Campus News Banner


UK Neurosciences Institute
Uses Activa Neurostimulator Device
for Treatment of Essential Tremors, Parkinson's

By Tammy J. Gay

 

Small UK Logo

DBS, developed by Medtronic Inc., includes an insulated wire lead that is surgically implanted deep within the thalamus, the brain's communication center. The lead is connected by an extension wire passed under the skin to an implanted pulse generator, similar to an advanced cardiac pacemaker, which is implanted near the collarbone.

Small UK Logo

Sept. 20, 2002 (Lexington, Ky.) -- People who suffer from Parkinson's disease and essential tremor have difficulty with everyday tasks such as eating, drinking and writing.

A procedure done by University of Kentucky Hospital Chief of Staff Byron Young, M.D., can help control the tremors. Young, the Johnston-Wright Endowed Chair of Surgery, professor in the Department of Surgery, chief of the Division of Neurosurgery, and associate dean for Clinical Affairs, implanted the first Activa Tremor Control Deep Brain Stimulator (DBS) device for tremor disorder at UK in December 1997. Since then, he has completed 50 procedures.

DBS, developed by Medtronic Inc., includes an insulated wire lead that is surgically implanted deep within the thalamus, the brain's communication center. The lead is connected by an extension wire passed under the skin to an implanted pulse generator, similar to an advanced cardiac pacemaker, which is implanted near the collarbone.

During surgery the patient remains awake and responds to questions and commands from Young and the surgical team as they attempt to find the correct placement of the lead's electrodes in the brain's thalamus. The improvement in tremor control can be immediate when the correct location is found.

In March of 1999, Diane Allen, 54, of Lawrenceburg, had her first deep brain stimulation procedure done for treatment of Parkinson's disease and a second procedure was completed on Aug. 5 this year.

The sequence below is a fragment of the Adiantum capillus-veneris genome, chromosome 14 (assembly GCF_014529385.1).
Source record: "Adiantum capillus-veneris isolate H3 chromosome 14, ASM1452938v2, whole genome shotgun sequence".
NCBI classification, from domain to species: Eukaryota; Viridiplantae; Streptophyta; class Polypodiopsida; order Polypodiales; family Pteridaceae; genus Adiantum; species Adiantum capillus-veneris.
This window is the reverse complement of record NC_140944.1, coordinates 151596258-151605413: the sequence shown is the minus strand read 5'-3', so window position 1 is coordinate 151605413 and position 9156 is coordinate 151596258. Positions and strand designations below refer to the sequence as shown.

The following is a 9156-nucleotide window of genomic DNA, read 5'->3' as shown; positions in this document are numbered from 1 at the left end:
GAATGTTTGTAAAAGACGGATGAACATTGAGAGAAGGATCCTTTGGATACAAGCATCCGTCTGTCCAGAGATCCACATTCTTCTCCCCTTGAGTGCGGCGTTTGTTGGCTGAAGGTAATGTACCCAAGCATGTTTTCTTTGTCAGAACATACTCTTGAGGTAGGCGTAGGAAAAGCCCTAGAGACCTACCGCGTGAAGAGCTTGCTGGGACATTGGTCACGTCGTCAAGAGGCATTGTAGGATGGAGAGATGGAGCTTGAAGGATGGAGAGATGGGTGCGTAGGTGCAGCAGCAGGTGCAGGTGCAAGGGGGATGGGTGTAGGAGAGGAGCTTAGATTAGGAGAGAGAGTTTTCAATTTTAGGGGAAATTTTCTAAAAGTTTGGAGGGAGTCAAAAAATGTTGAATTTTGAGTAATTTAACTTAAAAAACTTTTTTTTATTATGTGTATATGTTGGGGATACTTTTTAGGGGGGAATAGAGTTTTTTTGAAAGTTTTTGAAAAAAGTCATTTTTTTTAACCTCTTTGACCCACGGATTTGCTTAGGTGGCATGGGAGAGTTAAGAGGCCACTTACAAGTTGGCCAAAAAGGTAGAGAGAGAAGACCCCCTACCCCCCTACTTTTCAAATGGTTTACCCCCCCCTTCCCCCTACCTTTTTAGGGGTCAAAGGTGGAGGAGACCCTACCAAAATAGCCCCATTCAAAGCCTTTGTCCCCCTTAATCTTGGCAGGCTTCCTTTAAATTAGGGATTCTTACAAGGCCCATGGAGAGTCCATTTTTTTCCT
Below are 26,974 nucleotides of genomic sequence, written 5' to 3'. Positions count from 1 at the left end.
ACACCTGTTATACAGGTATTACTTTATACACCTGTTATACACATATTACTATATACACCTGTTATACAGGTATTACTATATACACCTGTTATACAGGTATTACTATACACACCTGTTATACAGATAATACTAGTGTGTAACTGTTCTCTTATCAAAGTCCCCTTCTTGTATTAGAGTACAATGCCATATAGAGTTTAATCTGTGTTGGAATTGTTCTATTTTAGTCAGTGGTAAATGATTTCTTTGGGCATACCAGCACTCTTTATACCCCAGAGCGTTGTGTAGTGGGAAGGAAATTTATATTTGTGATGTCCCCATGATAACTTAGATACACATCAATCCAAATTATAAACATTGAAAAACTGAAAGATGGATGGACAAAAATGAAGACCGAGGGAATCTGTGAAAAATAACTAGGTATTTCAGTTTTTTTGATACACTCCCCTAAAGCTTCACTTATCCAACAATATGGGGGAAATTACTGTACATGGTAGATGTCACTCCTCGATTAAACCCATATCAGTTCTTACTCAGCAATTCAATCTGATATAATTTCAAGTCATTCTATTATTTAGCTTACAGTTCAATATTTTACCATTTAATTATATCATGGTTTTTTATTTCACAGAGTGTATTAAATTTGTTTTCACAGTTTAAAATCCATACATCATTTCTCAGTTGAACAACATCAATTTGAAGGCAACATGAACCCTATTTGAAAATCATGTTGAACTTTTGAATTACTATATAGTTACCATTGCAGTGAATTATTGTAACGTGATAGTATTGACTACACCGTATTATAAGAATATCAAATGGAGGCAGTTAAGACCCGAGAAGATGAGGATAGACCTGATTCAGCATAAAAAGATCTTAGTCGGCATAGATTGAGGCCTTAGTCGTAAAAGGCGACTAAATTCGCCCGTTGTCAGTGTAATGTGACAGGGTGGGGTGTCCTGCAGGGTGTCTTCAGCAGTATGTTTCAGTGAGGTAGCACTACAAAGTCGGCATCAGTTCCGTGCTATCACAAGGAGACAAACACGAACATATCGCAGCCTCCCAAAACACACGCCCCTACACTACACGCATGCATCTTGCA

Drug therapy was not working and Allen was having trouble typing, which is a requirement of her job.

"I wanted to continue to work and have a better life," Allen said. Since the procedure, Allen's tremors are significantly less, and she has an easier time typing. She says she also is more comfortable about going out with friends, and it has allowed her to enjoy playing with her grandchildren and dogs.

Patients control the stimulation by passing a hand-held magnet over the implanted pulse generator to turn it on or off, or to increase or decrease stimulation depending on their tremor suppression needs. To achieve maximum tremor suppression, physicians program the generator to deliver the precise stimulation needed for each individual patient.

The device is designed for those for whom drugs are ineffective in controlling their disabling tremor. In January 2002, the Food and Drug Administration approved Activa for implantation in both brain areas.

Essential tremor is the most common neurological movement disorder in the country. The condition afflicts at least one million Americans, usually age 45 or older.

Parkinson's disease is a progressive and degenerative neurological disease that affects approximately 500,000 people in the United States.

UK Neurosciences Institute will be hosting a seminar at 10 a.m. Sept. 28 in the William T. Young Library Auditorium. This seminar is designed to provide information to patients, family members, and providers interested in the use of this treatment for either Parkinson's disease or essential tremors.

For additional information, contact UK Health Connections at (859) 257-1000 or (800) 333-8874.


Back to Campus News Homepage